Medical appointments can be brief. There's often a lot to discuss. So it's a good idea to be prepared for your appointment. Here's some information to help you prepare for your appointment.

What you can do

  • Be aware of any pre-appointment restrictions. When you make the appointment, ask if there's anything you need to do in advance. For example, you may be told not to eat or drink for a few hours before a cholesterol test.
  • Write down any symptoms you're having, including any that may seem unrelated to heart arrhythmias.
  • Write down important personal information, including a family history of heart disease, stroke, high blood pressure or diabetes, and any major stresses or recent life changes.
  • Make a list of all medicines, including vitamins or supplements that you're taking. Include dosages.
  • Take someone with you, if possible. Someone who goes with you can help you remember information you're given.
  • Write down questions to ask your care team.

Prepare a list of questions from most important to least important in case time runs out. For heart arrhythmias, some basic questions to ask your healthcare team include:

  • What's the most likely cause of my symptoms?
  • Are there other possible causes for my symptoms?
  • What kinds of tests will I need? Do I need to do anything to prepare for these tests?
  • What's the most appropriate treatment?
  • Are there any foods or drinks I should avoid? Is there anything I should add to my diet?
  • What's an appropriate level of physical activity?
  • How often should I be screened for heart disease or other complications of an arrhythmia?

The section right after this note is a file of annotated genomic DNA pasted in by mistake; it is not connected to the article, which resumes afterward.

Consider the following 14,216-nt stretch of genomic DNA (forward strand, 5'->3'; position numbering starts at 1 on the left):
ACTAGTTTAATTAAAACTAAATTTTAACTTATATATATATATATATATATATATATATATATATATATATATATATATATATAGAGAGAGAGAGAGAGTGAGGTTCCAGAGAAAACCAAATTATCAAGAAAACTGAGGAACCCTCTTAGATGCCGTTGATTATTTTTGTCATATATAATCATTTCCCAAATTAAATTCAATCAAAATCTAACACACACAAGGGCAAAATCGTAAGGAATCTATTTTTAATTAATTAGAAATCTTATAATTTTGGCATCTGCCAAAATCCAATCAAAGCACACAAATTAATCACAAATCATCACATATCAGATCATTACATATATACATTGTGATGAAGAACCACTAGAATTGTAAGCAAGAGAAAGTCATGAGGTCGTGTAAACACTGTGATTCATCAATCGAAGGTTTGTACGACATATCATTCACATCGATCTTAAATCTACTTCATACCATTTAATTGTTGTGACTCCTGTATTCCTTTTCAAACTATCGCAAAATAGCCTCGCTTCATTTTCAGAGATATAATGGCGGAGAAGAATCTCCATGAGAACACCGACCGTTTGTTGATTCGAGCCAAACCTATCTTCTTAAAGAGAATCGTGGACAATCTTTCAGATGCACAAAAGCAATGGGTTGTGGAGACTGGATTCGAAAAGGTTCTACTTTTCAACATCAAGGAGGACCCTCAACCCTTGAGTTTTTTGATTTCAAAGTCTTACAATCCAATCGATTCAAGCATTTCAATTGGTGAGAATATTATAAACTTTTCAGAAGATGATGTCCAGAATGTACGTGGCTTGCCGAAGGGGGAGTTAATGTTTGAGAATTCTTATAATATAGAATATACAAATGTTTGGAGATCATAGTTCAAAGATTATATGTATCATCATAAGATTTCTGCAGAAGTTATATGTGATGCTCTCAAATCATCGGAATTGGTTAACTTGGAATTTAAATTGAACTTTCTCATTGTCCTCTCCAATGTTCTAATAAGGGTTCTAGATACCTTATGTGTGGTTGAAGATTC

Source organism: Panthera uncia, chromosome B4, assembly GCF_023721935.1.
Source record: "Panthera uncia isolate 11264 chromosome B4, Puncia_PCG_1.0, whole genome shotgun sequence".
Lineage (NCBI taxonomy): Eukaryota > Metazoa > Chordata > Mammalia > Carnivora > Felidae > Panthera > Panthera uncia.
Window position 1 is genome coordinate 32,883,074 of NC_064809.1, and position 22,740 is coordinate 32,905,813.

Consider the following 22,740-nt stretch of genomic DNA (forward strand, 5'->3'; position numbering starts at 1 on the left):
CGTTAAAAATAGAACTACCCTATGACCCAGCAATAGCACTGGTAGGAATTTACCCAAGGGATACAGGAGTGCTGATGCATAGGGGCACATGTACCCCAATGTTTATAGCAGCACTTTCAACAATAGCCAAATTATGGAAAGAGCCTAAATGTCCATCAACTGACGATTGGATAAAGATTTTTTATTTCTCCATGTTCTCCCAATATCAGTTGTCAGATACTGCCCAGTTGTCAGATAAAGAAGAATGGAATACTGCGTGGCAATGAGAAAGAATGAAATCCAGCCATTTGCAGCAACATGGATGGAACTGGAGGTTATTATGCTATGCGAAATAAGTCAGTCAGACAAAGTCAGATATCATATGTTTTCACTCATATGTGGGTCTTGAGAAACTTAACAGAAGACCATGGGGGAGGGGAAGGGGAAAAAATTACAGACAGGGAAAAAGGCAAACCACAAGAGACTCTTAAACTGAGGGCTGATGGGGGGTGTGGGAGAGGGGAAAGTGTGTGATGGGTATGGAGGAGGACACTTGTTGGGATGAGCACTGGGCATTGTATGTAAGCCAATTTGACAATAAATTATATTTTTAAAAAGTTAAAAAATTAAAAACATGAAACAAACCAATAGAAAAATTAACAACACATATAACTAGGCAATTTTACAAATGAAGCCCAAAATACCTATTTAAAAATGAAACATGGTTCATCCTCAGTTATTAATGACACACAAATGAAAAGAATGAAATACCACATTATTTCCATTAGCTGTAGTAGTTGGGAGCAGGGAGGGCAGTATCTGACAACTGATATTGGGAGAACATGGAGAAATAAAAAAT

• I have other health conditions. How can I best manage these conditions together?
  • Is there a generic option to the medicine you're prescribing?
  • Are there any brochures or other printed material that I can take home with me? What websites do you recommend visiting?

What to expect from your doctor

Your healthcare team is likely to ask you questions, such as:

  • When did you first begin having symptoms?
  • Do you always have symptoms, or do they come and go?
  • How severe are your symptoms?
  • Does anything seem to improve your symptoms?
  • What, if anything, makes your symptoms worse?
  • Does anyone in your family have a heart arrhythmia?

Mayo Clinic Heart Rhythm Program

Arizona

  • Mayo Clinic Heart Rhythm Program
  • 13400 E. Shea Blvd.
    Scottsdale, AZ 85259
  • Phone: 480-301-8484

Florida

  • Mayo Clinic Heart Rhythm Program
  • 4500 San Pablo Road
    Jacksonville, FL 32224
  • Phone: 904-953-0859

Minnesota

  • Mayo Clinic Heart Rhythm Program
  • 200 First St. SW
    Rochester, MN 55905
  • Phone: 507-284-3994

Heart arrhythmia care at Mayo Clinic

Oct. 13, 2023